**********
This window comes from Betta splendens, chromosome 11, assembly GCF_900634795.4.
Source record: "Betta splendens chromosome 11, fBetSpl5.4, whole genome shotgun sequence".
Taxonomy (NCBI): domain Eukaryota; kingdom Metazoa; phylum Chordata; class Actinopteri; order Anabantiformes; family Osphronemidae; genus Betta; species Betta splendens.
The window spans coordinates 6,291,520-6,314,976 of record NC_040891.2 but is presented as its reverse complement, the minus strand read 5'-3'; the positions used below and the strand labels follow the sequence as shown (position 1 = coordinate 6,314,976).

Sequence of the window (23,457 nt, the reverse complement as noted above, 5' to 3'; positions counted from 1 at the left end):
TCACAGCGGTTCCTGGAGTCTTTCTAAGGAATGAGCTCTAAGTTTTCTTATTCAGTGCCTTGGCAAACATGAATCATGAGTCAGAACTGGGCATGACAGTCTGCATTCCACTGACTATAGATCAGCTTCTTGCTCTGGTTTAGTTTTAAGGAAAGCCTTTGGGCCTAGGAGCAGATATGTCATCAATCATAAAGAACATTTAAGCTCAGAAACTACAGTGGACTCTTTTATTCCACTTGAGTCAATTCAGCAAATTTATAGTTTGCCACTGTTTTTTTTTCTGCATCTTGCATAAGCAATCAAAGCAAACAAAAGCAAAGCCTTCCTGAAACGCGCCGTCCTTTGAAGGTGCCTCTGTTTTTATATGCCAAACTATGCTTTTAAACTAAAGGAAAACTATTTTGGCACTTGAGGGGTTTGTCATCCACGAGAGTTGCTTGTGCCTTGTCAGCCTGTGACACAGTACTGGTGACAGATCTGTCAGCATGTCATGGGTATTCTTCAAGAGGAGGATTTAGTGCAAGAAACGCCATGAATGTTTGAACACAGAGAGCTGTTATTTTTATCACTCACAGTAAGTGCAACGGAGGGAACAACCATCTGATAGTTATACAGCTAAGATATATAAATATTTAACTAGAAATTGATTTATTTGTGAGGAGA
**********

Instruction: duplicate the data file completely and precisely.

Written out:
This window comes from Betta splendens, chromosome 11, assembly GCF_900634795.4.
Source record: "Betta splendens chromosome 11, fBetSpl5.4, whole genome shotgun sequence".
Taxonomy (NCBI): domain Eukaryota; kingdom Metazoa; phylum Chordata; class Actinopteri; order Anabantiformes; family Osphronemidae; genus Betta; species Betta splendens.
The window spans coordinates 6,291,520-6,314,976 of record NC_040891.2 but is presented as its reverse complement, the minus strand read 5'-3'; the positions used below and the strand labels follow the sequence as shown (position 1 = coordinate 6,314,976).

Sequence of the window (23,457 nt, the reverse complement as noted above, 5' to 3'; positions counted from 1 at the left end):
TCACAGCGGTTCCTGGAGTCTTTCTAAGGAATGAGCTCTAAGTTTTCTTATTCAGTGCCTTGGCAAACATGAATCATGAGTCAGAACTGGGCATGACAGTCTGCATTCCACTGACTATAGATCAGCTTCTTGCTCTGGTTTAGTTTTAAGGAAAGCCTTTGGGCCTAGGAGCAGATATGTCATCAATCATAAAGAACATTTAAGCTCAGAAACTACAGTGGACTCTTTTATTCCACTTGAGTCAATTCAGCAAATTTATAGTTTGCCACTGTTTTTTTTTCTGCATCTTGCATAAGCAATCAAAGCAAACAAAAGCAAAGCCTTCCTGAAACGCGCCGTCCTTTGAAGGTGCCTCTGTTTTTATATGCCAAACTATGCTTTTAAACTAAAGGAAAACTATTTTGGCACTTGAGGGGTTTGTCATCCACGAGAGTTGCTTGTGCCTTGTCAGCCTGTGACACAGTACTGGTGACAGATCTGTCAGCATGTCATGGGTATTCTTCAAGAGGAGGATTTAGTGCAAGAAACGCCATGAATGTTTGAACACAGAGAGCTGTTATTTTTATCACTCACAGTAAGTGCAACGGAGGGAACAACCATCTGATAGTTATACAGCTAAGATATATAAATATTTAACTAGAAATTGATTTATTTGTGAGGAGA